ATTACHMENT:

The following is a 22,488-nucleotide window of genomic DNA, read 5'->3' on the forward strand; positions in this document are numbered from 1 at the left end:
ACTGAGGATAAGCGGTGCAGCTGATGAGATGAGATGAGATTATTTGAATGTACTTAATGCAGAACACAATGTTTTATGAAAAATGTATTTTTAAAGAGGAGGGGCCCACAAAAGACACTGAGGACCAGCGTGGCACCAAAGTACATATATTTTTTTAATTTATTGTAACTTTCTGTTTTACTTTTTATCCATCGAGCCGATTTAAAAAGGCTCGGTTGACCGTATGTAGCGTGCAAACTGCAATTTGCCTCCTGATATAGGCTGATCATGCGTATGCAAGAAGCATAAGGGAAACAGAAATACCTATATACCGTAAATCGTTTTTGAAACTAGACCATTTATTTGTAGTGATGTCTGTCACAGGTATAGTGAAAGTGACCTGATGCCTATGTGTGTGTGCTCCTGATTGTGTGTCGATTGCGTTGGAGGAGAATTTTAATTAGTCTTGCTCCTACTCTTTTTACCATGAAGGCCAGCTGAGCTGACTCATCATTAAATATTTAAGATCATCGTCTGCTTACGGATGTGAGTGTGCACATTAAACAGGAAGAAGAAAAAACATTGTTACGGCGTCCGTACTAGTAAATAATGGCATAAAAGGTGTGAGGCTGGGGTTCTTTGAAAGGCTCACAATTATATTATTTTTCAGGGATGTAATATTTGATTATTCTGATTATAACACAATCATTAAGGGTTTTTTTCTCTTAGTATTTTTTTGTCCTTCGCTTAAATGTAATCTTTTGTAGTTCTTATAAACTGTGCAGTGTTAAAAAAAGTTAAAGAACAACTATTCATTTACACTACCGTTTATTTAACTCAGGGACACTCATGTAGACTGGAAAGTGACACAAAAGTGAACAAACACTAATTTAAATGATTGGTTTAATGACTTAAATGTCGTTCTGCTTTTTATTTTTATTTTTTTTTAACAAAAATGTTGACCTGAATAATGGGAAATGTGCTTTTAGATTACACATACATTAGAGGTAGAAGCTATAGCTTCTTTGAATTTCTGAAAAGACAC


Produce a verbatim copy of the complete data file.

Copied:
The following is a 22,488-nucleotide window of genomic DNA, read 5'->3' on the forward strand; positions in this document are numbered from 1 at the left end:
ACTGAGGATAAGCGGTGCAGCTGATGAGATGAGATGAGATTATTTGAATGTACTTAATGCAGAACACAATGTTTTATGAAAAATGTATTTTTAAAGAGGAGGGGCCCACAAAAGACACTGAGGACCAGCGTGGCACCAAAGTACATATATTTTTTTAATTTATTGTAACTTTCTGTTTTACTTTTTATCCATCGAGCCGATTTAAAAAGGCTCGGTTGACCGTATGTAGCGTGCAAACTGCAATTTGCCTCCTGATATAGGCTGATCATGCGTATGCAAGAAGCATAAGGGAAACAGAAATACCTATATACCGTAAATCGTTTTTGAAACTAGACCATTTATTTGTAGTGATGTCTGTCACAGGTATAGTGAAAGTGACCTGATGCCTATGTGTGTGTGCTCCTGATTGTGTGTCGATTGCGTTGGAGGAGAATTTTAATTAGTCTTGCTCCTACTCTTTTTACCATGAAGGCCAGCTGAGCTGACTCATCATTAAATATTTAAGATCATCGTCTGCTTACGGATGTGAGTGTGCACATTAAACAGGAAGAAGAAAAAACATTGTTACGGCGTCCGTACTAGTAAATAATGGCATAAAAGGTGTGAGGCTGGGGTTCTTTGAAAGGCTCACAATTATATTATTTTTCAGGGATGTAATATTTGATTATTCTGATTATAACACAATCATTAAGGGTTTTTTTCTCTTAGTATTTTTTTGTCCTTCGCTTAAATGTAATCTTTTGTAGTTCTTATAAACTGTGCAGTGTTAAAAAAAGTTAAAGAACAACTATTCATTTACACTACCGTTTATTTAACTCAGGGACACTCATGTAGACTGGAAAGTGACACAAAAGTGAACAAACACTAATTTAAATGATTGGTTTAATGACTTAAATGTCGTTCTGCTTTTTATTTTTATTTTTTTTTAACAAAAATGTTGACCTGAATAATGGGAAATGTGCTTTTAGATTACACATACATTAGAGGTAGAAGCTATAGCTTCTTTGAATTTCTGAAAAGACAC